Marathon Story 1 of 3 – Sneaking In

November 1, 2009

It was July when I first figured I could do it.  Something about it had always appealed to me. I suppose I just wanted to prove to myself that I could do it (and anything else I set my mind to). Fast forward to today and I still had the idea of running a marathon in my mind.

If I was really going to run a marathon, I would have to get serious.

First things first, Google ‘local marathons’ and how to run them.

I soon found the Sacramento CIM (California International Marathon) which was scheduled for December 6th, 2009 at 7am. 35 days away. Plenty of time to get in shape.

Find marathon. Check.

The only problem is that registration closed the day before. October 31st.

How’s that for irony? At first I saw that as a clear sign I should not run this marathon. With a bit of backwards rationalizing I decided that it would be a perfect oppurtunity to accomplish a slightly smaller goal of mine…

To sneak into a marathon!

Just kidding.  I wish i could say that sneaking into a marathon was on my bucket list, but it definitely wasn’t.  So now, along with not being prepared to run this marathon, I would be sneaking into it.  Great. I think this may be the definition of stupid idea.

Enough of the negativity. Onto the next step.

Google: “How to run a marathon.”

The internet being the amazing place that it is had all sorts of suggestions on how to train for a marathon. The entries ranged from first incredible first hand accounts like this one to full-on 6 month training regimes.  Unfortunately none of them were geared towards training for a marathon in 35 days. Drat. I certainly did not have 6 months to train.

“I’ll play in the rugby tournament in AZ in two weeks (November 17) and feel out the marathon from there.” I thought to myself knowing full well that I had only run a total of 10 odd miles since July.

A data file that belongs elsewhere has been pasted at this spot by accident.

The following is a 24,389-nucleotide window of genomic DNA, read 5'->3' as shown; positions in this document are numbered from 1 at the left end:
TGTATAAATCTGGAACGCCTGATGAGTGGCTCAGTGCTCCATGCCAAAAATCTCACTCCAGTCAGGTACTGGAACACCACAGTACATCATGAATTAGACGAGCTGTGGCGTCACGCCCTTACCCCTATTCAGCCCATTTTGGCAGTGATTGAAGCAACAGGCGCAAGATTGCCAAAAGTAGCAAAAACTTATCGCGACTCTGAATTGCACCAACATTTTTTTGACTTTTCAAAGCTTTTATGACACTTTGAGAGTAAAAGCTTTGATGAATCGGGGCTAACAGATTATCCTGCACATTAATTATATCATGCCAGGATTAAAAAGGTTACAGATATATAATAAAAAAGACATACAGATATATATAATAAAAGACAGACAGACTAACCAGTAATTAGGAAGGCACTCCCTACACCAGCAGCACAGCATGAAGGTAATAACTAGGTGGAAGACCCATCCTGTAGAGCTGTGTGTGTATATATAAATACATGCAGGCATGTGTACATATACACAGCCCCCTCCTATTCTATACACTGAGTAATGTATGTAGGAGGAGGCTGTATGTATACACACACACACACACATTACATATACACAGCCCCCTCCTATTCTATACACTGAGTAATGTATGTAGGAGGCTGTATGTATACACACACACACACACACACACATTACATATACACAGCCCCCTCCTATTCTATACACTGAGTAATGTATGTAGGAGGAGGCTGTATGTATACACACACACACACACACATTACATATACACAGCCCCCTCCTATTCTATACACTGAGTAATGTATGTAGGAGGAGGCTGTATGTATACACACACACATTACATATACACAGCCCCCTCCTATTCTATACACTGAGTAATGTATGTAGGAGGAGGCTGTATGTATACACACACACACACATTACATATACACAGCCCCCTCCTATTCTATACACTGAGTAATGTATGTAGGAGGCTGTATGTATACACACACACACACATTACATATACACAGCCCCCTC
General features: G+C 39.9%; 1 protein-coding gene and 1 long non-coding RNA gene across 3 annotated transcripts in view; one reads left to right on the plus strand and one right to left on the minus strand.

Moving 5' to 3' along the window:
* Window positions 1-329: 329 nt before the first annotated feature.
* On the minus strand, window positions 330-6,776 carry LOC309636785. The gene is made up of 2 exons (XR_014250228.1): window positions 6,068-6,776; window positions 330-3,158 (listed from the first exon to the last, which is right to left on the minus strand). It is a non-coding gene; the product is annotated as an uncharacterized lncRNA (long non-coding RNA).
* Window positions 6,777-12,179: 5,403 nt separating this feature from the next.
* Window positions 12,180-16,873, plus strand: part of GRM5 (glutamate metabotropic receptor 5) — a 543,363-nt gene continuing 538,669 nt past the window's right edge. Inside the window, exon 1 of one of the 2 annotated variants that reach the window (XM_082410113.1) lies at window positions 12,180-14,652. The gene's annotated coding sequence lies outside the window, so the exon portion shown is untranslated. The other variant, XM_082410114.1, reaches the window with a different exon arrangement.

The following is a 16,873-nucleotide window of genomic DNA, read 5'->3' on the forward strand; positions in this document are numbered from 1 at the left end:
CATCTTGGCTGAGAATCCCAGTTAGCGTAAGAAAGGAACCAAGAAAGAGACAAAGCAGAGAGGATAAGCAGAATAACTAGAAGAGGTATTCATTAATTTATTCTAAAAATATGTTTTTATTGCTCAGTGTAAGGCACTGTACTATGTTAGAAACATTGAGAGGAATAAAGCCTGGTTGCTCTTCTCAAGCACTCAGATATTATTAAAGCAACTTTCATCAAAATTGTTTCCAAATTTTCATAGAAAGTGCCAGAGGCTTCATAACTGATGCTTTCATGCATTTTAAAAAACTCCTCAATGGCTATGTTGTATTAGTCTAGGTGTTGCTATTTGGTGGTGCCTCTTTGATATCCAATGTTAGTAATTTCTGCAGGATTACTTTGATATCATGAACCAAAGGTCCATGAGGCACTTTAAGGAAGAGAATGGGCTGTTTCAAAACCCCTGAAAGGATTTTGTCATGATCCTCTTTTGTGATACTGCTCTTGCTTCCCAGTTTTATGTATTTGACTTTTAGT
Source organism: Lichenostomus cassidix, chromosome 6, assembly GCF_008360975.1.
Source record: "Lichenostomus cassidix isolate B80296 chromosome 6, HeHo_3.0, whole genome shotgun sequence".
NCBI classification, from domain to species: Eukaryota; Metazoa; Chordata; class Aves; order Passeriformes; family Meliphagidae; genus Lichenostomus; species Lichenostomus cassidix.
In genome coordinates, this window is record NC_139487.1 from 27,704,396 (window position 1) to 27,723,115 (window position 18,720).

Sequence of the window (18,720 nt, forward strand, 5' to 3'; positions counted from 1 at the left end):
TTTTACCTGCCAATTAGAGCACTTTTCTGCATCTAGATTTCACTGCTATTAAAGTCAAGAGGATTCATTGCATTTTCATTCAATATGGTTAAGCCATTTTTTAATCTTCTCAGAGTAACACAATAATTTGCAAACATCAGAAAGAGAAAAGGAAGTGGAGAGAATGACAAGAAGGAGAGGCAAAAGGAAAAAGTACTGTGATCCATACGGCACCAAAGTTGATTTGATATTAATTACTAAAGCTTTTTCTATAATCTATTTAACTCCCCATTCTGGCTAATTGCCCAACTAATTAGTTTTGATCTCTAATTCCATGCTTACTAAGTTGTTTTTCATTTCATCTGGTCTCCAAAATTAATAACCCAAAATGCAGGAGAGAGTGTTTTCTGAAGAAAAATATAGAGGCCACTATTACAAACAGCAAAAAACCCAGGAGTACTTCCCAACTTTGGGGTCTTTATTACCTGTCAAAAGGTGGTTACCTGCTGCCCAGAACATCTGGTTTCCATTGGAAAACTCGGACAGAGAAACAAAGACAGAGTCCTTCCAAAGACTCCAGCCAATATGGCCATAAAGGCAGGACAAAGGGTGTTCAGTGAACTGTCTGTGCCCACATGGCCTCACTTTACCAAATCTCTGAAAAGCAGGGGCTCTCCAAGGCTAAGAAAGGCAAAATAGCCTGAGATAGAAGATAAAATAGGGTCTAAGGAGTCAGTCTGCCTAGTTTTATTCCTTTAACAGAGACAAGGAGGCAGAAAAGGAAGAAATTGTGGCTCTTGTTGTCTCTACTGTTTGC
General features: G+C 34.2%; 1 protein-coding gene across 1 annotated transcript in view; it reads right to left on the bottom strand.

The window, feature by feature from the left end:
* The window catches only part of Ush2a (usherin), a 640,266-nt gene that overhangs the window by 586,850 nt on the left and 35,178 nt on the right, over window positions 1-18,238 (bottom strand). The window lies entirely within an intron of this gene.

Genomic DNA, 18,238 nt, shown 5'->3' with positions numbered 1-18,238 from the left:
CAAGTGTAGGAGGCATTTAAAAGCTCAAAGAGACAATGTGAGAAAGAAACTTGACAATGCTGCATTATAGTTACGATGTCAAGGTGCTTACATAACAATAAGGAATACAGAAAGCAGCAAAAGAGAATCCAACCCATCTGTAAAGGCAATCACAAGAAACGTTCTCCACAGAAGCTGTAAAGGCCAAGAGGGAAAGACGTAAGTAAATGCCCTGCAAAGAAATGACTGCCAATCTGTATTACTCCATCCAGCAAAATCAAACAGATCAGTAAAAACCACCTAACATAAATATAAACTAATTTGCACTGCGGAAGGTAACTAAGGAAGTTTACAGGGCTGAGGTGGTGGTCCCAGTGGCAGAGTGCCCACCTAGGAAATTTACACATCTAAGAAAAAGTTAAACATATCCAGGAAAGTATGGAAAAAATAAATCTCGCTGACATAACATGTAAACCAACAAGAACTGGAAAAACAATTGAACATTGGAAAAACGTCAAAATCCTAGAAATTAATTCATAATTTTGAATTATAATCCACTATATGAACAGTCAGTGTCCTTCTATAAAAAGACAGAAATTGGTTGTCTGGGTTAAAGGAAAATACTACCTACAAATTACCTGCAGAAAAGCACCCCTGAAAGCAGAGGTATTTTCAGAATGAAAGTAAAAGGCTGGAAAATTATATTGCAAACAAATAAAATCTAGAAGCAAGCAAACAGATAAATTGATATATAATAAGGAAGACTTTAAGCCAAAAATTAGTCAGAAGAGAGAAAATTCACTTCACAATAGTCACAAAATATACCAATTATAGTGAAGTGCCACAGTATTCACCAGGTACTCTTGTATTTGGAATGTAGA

Fast forward two weeks of sedentary living.  The tournament came around and after playing both days I somehow felt pretty damn good. Sure the whole weekend of running was probably equivalent to running about 7 miles. But still, I felt great.

At that point I didn’t make a decision either way on the marathon.  On my way back to Davis from Phoenix, AZ  I stopped by my friend Yasar’s place in LA.

One night I decided to go for a “training” run with the goal to run a long distance. Luckily it was night time and after running up to the Hollywood sign I got lost. This forced me extend my training run. 2 hrs and 10 minutes later I found his place.

Doing some math, I figured myself at a 10 minute mile pace to have run 12-13 miles and, surprisingly enough, I did not feel that bad the next day. Sure I was sore, but I could walk. In fact, we volunteered at a local Habitat for Humanity house and all I could think was:

“I got this marathon business in the bag!”


Fast forward 10 days. It was now a week before the race.  I  had put an 8 mile run around campus under my belt as well.

For the folks counting at home, we’re pushing 20 miles in training runs in the 6 months leading up to the race. Plus, the two day touch rugby tournament. That should certainly put my total miles run above the golden 26.2.

Training. Check.


Feeling ok, I decided to do a bit of due diligence and see if sneaking into this marathon is kosher. At first I thought I could just show up with a windbreaker on and run with it the whole time, pretending my racing bib was underneath,  but after reading the website I saw very clearly in bold letters:

Your bib (number) must be showing at all times or else you will be subject to disqualification from the race.

So much for that idea.  Not entirely discouraged, I searched through the site a bit more and found a place to sign up as a volunteer the day before the race. My eyes lit up.

This was be my ticket in! I didn’t know exactly how I would finagle my way into the race legitimately, but there had to be a way!

After a couple emails I was now signed up pass out bibs the upcoming saturday. Sunday @6am being the official start.

At this point I was still not sure whether or not I would be running, but I figured I could make a more informed decision the day before while I was volunteering.

The Saturday to volunteer came around. I rolled out of bed at 11.15a, after somehow managing to stay up until 6a doing the wrong kind of carbo loading.

“No way am I running this race, I can barely even get up to volunteer.” I thought to myself.  Regardless, I had a commitment to fulfill as a volunteer so I got it together and headed to the convention center.